So, this weekend I initially spent a lot of energy trying to really understand this guy. It hurt to be rejected for something that I believe is so morally insane. And because of my problem of second chance giving I attempted to comprehend where this person was coming from so I could not feel hurt.

It is actually part of my job to believe people are good and because of this, it’s painful to bump up against the possibility that sometimes that isn’t true. And you know us 7s… we don’t do well with pain.  However, I’ve officially made an executive decision for all of us:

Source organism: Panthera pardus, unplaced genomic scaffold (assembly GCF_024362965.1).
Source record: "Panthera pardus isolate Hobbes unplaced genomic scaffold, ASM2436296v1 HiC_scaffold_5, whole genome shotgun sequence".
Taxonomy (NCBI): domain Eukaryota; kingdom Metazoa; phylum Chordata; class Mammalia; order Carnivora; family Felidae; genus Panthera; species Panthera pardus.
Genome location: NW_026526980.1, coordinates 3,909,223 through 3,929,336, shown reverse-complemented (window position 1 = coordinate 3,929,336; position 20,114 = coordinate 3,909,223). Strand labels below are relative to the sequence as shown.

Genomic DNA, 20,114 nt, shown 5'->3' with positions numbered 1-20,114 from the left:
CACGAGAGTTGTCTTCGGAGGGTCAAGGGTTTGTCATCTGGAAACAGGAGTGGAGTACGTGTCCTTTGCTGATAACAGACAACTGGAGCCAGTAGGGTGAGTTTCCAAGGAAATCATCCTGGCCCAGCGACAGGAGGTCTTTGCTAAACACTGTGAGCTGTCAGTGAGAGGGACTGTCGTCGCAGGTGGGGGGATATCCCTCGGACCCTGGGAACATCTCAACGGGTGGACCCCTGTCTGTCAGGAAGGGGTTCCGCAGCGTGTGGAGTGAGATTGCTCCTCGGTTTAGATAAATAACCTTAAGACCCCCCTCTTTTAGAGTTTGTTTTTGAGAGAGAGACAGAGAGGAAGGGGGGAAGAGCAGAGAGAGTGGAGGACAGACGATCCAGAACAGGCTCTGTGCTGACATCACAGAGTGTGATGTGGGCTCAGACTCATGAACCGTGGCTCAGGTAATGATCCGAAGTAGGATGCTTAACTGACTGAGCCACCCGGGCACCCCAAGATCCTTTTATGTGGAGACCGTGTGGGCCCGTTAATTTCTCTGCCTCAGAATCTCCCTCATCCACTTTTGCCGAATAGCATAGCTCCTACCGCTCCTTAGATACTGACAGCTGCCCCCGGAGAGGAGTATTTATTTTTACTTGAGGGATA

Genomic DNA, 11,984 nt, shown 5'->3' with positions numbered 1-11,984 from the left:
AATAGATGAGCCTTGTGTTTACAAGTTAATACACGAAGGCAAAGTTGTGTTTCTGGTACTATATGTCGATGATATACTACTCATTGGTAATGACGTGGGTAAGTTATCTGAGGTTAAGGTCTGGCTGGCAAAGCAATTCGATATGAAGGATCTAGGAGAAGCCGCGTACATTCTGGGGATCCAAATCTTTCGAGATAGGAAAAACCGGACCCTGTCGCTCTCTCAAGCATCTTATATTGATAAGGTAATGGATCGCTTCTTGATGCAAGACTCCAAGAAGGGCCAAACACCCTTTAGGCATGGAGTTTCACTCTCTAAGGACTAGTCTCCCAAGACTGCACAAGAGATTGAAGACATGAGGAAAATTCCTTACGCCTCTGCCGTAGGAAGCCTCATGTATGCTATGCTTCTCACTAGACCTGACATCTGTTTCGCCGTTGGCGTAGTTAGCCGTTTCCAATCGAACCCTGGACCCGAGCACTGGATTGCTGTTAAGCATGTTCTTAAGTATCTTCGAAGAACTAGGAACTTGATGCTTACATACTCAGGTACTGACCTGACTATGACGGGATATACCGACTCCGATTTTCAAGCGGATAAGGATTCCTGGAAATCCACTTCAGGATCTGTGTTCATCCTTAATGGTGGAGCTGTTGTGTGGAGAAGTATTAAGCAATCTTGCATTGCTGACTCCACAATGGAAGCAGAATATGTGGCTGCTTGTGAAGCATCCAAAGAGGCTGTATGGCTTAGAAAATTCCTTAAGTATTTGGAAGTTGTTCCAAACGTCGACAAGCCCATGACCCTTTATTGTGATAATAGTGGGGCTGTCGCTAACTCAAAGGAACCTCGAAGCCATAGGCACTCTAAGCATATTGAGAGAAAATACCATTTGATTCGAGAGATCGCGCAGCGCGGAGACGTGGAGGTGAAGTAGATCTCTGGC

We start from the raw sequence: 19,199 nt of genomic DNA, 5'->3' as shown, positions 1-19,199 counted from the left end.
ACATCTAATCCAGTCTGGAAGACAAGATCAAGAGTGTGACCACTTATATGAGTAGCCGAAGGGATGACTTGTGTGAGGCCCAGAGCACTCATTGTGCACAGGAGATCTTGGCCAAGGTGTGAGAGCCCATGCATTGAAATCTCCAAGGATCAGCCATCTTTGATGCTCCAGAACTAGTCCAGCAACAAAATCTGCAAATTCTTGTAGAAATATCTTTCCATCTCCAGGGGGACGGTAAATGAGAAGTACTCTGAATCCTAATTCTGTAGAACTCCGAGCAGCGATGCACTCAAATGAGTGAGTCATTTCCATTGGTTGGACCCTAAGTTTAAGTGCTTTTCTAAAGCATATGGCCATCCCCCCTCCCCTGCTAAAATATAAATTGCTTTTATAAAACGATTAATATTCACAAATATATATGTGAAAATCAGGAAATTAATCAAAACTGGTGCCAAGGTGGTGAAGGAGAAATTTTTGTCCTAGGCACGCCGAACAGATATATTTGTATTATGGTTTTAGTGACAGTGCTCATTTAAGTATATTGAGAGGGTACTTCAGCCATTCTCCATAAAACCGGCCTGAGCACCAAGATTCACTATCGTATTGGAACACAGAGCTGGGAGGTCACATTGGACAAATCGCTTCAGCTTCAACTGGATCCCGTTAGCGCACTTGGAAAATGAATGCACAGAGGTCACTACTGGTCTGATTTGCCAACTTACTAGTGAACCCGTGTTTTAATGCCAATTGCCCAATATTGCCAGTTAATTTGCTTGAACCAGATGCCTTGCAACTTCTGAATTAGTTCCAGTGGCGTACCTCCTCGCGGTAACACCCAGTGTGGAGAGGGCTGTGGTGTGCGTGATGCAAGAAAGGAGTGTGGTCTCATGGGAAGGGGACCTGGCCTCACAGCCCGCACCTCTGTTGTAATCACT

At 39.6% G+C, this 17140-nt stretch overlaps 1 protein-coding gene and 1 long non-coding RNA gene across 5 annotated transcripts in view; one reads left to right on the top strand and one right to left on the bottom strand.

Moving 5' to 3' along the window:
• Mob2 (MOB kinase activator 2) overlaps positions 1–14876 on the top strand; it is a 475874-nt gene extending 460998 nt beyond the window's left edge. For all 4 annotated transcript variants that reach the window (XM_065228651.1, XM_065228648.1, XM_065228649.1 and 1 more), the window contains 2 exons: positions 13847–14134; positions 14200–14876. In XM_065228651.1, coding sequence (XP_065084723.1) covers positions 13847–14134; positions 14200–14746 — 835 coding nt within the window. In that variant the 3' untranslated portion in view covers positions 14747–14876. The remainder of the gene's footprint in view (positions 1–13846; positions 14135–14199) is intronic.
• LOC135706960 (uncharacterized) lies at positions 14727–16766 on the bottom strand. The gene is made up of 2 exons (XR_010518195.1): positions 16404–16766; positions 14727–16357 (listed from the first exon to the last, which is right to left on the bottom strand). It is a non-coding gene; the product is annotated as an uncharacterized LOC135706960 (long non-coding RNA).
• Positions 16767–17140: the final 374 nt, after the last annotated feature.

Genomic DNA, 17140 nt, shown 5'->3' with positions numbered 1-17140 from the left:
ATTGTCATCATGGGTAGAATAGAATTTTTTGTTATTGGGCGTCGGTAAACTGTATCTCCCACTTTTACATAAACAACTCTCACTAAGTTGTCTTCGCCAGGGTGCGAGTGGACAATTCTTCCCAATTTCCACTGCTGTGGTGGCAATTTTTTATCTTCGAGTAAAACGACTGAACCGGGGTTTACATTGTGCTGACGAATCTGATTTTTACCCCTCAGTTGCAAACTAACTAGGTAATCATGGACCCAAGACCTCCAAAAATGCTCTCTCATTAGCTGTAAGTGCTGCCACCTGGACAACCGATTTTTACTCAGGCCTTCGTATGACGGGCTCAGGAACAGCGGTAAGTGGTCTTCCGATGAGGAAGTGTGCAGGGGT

“When people show us who they are, we need to believe them.”

When people show us who they are… we need to let that be separate from who we are. You don’t think my boundaries are normal and because of that your disinterested… cool, that has nothing to do with my worth, value, or if I’m right or not. It actually has a lot to do with what you’re willing to stand up for.

You know it has become “normal” to turn a blind eye when you see things that are immoral or unjust. We don’t report abuse or step in where we see harm done because it is “none of our business.” We’ve become afraid of doing the right thing. That is insane and inexcusable.

In every piece of pain I know there is always a gift. I totally get that sometimes when bad things happen to us- we don’t want to see the gift right away because to see it we have to move through the initial punch and the sting it leaves behind.  And it’s a lot of work to do that. Don’t be scared of the work.